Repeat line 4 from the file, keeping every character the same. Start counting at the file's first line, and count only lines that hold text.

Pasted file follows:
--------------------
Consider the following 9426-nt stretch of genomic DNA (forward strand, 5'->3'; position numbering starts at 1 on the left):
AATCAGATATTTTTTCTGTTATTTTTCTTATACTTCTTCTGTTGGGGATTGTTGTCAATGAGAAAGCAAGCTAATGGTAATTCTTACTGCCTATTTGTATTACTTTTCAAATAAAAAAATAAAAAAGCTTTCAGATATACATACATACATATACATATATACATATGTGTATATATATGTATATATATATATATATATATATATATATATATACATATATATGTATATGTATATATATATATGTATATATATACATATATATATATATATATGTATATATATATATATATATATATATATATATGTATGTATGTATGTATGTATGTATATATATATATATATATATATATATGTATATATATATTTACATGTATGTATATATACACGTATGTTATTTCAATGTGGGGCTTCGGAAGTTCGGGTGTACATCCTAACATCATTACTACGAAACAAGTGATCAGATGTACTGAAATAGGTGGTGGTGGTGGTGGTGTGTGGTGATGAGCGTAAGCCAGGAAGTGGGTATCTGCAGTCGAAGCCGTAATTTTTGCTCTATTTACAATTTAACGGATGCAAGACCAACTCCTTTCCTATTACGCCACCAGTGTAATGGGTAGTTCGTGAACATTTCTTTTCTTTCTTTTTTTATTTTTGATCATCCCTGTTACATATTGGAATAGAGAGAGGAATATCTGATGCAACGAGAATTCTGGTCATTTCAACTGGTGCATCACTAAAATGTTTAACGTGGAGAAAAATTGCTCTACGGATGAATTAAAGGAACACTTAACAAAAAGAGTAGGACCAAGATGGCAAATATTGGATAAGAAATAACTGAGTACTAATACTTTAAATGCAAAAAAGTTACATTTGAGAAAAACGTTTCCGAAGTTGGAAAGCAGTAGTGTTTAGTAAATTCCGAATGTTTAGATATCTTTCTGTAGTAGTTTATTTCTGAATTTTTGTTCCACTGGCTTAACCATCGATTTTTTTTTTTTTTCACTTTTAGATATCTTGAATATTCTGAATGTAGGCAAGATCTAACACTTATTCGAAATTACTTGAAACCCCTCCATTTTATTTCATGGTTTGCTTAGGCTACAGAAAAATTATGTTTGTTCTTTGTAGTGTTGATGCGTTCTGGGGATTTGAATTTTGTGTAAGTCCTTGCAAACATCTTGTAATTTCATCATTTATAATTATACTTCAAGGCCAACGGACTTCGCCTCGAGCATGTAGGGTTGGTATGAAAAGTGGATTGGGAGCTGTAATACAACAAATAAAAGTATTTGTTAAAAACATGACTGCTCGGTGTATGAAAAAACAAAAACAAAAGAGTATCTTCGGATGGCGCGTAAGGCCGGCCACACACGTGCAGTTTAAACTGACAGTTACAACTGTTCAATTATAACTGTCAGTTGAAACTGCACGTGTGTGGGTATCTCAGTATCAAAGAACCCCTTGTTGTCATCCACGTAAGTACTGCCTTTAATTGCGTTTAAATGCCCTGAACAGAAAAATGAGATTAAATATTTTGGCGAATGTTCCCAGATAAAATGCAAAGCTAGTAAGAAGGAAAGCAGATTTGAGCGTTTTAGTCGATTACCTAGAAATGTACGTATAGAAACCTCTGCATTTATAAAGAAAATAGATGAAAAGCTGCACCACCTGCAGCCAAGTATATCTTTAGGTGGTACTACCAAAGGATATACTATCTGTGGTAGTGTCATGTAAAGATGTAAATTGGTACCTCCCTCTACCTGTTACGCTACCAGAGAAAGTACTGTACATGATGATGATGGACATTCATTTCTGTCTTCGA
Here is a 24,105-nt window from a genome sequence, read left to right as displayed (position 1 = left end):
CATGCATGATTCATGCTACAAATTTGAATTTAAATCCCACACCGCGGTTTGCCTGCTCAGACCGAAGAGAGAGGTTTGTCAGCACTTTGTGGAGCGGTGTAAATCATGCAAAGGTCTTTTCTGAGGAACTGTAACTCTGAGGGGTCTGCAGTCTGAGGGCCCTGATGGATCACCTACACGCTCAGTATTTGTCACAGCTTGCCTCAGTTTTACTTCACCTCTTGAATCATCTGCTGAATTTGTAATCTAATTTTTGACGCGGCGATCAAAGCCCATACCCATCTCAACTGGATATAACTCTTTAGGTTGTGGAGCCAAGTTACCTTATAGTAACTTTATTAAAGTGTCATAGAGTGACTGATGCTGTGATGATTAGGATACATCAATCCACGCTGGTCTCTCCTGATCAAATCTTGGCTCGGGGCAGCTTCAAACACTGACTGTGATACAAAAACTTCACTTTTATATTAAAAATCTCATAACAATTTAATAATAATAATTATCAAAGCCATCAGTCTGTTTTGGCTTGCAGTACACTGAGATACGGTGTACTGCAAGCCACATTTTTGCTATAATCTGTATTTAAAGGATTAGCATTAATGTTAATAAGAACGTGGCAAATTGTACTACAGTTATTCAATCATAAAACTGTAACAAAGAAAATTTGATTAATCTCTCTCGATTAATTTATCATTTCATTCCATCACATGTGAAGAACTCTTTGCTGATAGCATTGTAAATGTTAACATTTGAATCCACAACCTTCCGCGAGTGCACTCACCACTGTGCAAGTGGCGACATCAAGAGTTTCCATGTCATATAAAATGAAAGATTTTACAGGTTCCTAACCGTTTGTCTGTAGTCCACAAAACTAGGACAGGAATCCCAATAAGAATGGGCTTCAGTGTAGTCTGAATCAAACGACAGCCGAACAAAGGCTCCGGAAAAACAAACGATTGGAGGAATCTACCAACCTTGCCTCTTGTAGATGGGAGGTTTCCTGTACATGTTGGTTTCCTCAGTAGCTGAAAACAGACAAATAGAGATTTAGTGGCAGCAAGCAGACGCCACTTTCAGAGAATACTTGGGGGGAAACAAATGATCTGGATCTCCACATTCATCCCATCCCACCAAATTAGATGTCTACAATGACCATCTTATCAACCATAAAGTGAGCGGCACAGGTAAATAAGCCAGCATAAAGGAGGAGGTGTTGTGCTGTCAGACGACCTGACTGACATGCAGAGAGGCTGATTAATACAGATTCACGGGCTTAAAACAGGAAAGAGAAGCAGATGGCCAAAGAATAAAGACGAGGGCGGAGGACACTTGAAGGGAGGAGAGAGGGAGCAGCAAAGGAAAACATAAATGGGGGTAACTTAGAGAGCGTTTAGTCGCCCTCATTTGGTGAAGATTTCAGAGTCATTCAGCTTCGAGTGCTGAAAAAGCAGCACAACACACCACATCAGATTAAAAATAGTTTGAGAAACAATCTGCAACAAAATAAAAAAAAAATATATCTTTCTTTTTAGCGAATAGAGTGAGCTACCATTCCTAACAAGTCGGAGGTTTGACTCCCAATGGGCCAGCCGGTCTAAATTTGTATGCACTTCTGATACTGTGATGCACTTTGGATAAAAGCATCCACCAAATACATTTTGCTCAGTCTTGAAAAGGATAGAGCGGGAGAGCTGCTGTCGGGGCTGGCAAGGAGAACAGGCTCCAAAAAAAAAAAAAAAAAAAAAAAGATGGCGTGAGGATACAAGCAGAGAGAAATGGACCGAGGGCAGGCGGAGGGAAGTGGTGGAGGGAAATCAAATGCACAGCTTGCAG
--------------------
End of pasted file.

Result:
CATGCATGATTCATGCTACAAATTTGAATTTAAATCCCACACCGCGGTTTGCCTGCTCAGACCGAAGAGAGAGGTTTGTCAGCACTTTGTGGAGCGGTGTAAATCATGCAAAGGTCTTTTCTGAGGAACTGTAACTCTGAGGGGTCTGCAGTCTGAGGGCCCTGATGGATCACCTACACGCTCAGTATTTGTCACAGCTTGCCTCAGTTTTACTTCACCTCTTGAATCATCTGCTGAATTTGTAATCTAATTTTTGACGCGGCGATCAAAGCCCATACCCATCTCAACTGGATATAACTCTTTAGGTTGTGGAGCCAAGTTACCTTATAGTAACTTTATTAAAGTGTCATAGAGTGACTGATGCTGTGATGATTAGGATACATCAATCCACGCTGGTCTCTCCTGATCAAATCTTGGCTCGGGGCAGCTTCAAACACTGACTGTGATACAAAAACTTCACTTTTATATTAAAAATCTCATAACAATTTAATAATAATAATTATCAAAGCCATCAGTCTGTTTTGGCTTGCAGTACACTGAGATACGGTGTACTGCAAGCCACATTTTTGCTATAATCTGTATTTAAAGGATTAGCATTAATGTTAATAAGAACGTGGCAAATTGTACTACAGTTATTCAATCATAAAACTGTAACAAAGAAAATTTGATTAATCTCTCTCGATTAATTTATCATTTCATTCCATCACATGTGAAGAACTCTTTGCTGATAGCATTGTAAATGTTAACATTTGAATCCACAACCTTCCGCGAGTGCACTCACCACTGTGCAAGTGGCGACATCAAGAGTTTCCATGTCATATAAAATGAAAGATTTTACAGGTTCCTAACCGTTTGTCTGTAGTCCACAAAACTAGGACAGGAATCCCAATAAGAATGGGCTTCAGTGTAGTCTGAATCAAACGACAGCCGAACAAAGGCTCCGGAAAAACAAACGATTGGAGGAATCTACCAACCTTGCCTCTTGTAGATGGGAGGTTTCCTGTACATGTTGGTTTCCTCAGTAGCTGAAAACAGACAAATAGAGATTTAGTGGCAGCAAGCAGACGCCACTTTCAGAGAATACTTGGGGGGAAACAAATGATCTGGATCTCCACATTCATCCCATCCCACCAAATTAGATGTCTACAATGACCATCTTATCAACCATAAAGTGAGCGGCACAGGTAAATAAGCCAGCATAAAGGAGGAGGTGTTGTGCTGTCAGACGACCTGACTGACATGCAGAGAGGCTGATTAATACAGATTCACGGGCTTAAAACAGGAAAGAGAAGCAGATGGCCAAAGAATAAAGACGAGGGCGGAGGACACTTGAAGGGAGGAGAGAGGGAGCAGCAAAGGAAAACATAAATGGGGGTAACTTAGAGAGCGTTTAGTCGCCCTCATTTGGTGAAGATTTCAGAGTCATTCAGCTTCGAGTGCTGAAAAAGCAGCACAACACACCACATCAGATTAAAAATAGTTTGAGAAACAATCTGCAACAAAATAAAAAAAAAATATATCTTTCTTTTTAGCGAATAGAGTGAGCTACCATTCCTAACAAGTCGGAGGTTTGACTCCCAATGGGCCAGCCGGTCTAAATTTGTATGCACTTCTGATACTGTGATGCACTTTGGATAAAAGCATCCACCAAATACATTTTGCTCAGTCTTGAAAAGGATAGAGCGGGAGAGCTGCTGTCGGGGCTGGCAAGGAGAACAGGCTCCAAAAAAAAAAAAAAAAAAAAAAAGATGGCGTGAGGATACAAGCAGAGAGAAATGGACCGAGGGCAGGCGGAGGGAAGTGGTGGAGGGAAATCAAATGCACAGCTTGCAG